Investors and traders live on weekly and monthly economic reports published by private and public data agencies.
With the government shut down, much of the popular economic data — like the closely followed monthly U.S. jobs report — has been delayed.
But maybe we’re better off without some of these reports.
The Bank of England keeps a table of which indicators correspond nicely to observed global growth. Air freight and Suez Canal data are useful, but there are plenty of other indicators out there that are just unreliable or overrated.
We rounded up seven heralded economic indicators that have drawn criticism from the experts. They are the market-moving reports that see huge revisions, use questionable data, or are just flat out misunderstood.
This index measures the current cost of sending bulk commodities by ship around the world and often comes to vogue as the best indicator of the stock market or world economy.
Unfortunately, studies show it has almost no correlation with global GDP.
It's also extremely volatile in the short-run. Here's former BI writer Vincent Fernando:
'Why do shipping rates seem to jump all over the place? Due to near-term supply of ships versus demand for commodities. It's just a matter of bottleneck problems. If rates go up it can come from either of two things: not enough ships at the time or too much commodities demand at the time. In a situation where ship owners match demand, which over the long run they will, then rates won't skyrocket and will just track their costs plus some margin for their effort.'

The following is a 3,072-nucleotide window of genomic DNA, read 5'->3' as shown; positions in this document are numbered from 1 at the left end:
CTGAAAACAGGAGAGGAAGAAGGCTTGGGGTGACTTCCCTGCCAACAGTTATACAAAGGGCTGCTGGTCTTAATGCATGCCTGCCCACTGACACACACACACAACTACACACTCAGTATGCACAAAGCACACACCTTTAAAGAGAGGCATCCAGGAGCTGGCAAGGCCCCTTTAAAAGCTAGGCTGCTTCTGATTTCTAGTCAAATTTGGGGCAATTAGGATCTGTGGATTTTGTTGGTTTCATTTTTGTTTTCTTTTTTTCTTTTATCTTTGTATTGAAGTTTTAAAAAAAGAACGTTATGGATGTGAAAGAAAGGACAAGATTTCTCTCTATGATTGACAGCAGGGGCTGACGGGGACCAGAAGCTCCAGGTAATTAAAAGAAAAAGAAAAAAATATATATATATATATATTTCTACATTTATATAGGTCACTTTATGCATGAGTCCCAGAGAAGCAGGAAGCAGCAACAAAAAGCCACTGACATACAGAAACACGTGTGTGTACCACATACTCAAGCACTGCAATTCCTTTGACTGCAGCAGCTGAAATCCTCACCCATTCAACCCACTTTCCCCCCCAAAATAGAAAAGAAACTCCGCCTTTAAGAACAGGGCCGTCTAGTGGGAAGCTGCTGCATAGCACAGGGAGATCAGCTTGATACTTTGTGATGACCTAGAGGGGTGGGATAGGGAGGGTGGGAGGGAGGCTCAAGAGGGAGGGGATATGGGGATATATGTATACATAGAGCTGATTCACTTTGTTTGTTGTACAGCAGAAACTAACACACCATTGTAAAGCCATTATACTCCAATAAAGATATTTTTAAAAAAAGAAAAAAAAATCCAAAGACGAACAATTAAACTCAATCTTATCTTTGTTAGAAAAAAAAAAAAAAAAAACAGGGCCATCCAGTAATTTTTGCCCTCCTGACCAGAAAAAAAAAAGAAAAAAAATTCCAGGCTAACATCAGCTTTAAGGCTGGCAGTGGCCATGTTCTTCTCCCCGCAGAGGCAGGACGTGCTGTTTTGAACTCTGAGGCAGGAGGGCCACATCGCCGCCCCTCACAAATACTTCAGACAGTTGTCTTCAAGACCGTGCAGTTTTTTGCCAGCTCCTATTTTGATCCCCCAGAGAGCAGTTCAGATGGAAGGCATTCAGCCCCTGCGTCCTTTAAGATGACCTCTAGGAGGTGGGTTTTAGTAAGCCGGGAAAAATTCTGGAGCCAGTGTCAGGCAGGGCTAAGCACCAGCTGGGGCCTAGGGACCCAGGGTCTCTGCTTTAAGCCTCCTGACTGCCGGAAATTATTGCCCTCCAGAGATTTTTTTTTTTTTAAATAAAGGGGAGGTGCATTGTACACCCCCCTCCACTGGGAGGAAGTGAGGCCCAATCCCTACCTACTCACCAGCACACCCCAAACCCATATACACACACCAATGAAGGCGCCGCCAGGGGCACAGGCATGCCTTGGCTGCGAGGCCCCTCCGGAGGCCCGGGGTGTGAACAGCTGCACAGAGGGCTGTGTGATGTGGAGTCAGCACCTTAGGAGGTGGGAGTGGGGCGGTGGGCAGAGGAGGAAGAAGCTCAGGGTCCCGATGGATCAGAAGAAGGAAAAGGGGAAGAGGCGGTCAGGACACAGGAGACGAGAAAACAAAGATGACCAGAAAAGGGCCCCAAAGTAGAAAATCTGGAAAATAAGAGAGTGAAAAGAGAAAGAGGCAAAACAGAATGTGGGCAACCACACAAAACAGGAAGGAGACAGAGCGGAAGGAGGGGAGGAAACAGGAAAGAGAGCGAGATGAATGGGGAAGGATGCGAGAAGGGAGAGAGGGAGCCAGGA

The Bureau of Labour Statistics' monthly jobs report, which tallies new nonfarm payrolls, is one of the most closely-watched, market-moving economic indicators in the world.
But according to Goldman Sachs economist Jan Hatzius, the report is 'statistically insignificant.' For one, payrolls are subject to major revisions months and years after the initial numbers come out. The report also comes out three weeks after the 'survey week,' meaning that there are timelier indicators out there. Because the Fed's monetary policy is so linked the labour market, the jobs report likely gets more attention that warranted, Hatzius notes.
Known as the 'fear index,' the VIX essentially measures investors' expectations for big prices changes. As a general rule, investors see a low VIX reading as a sign of complacency, which often precedes stock market sell-offs.
But as Citi's Tobias Levkovich wrote recently, the indicator is wildly misunderstood. 'Looking back at volatility data reveals that there are much higher probabilities for market gains when the VIX is sitting between 10 and 15 than when it is in the 20-25 range,' he wrote. 'Levels of 20-25 do not generate good probabilities of market gains.'
This monthly measure of hard goods orders from domestic manufacturers offers insight into business spending and investment.
Unfortunately, it has a 'low correlation to future GDP,' according to Blackrock's Koesterich, and therefore is a 'poor predictor of economic growth.'
There are, however, stats within the durable goods report that are more reliable.
This popular Treasury Department report shows the list of the U.S.' foreign creditors. In recent weeks, the report has been stoking fears that foreign investors will stop buying Treasuries and borrowing rates will spike.
But UBS' Paul Donovan has cautioned against reading too much into the report. TICS data is not comprehensive, Donovan argues. 'Investors who try to use the TICS data as a guide to currency intervention by emerging market central banks are likely to be misled,' he recently wrote to clients.
GDP may be the gold standard of economic indicators, but it's also one of the most overrated, according to Blackrock's Koesterich.
'GDP is a backward-looking figure which is released too infrequently to be a useful predictor.' Subject to revisions decades down the road, GDP numbers often look quite different as the years drag on.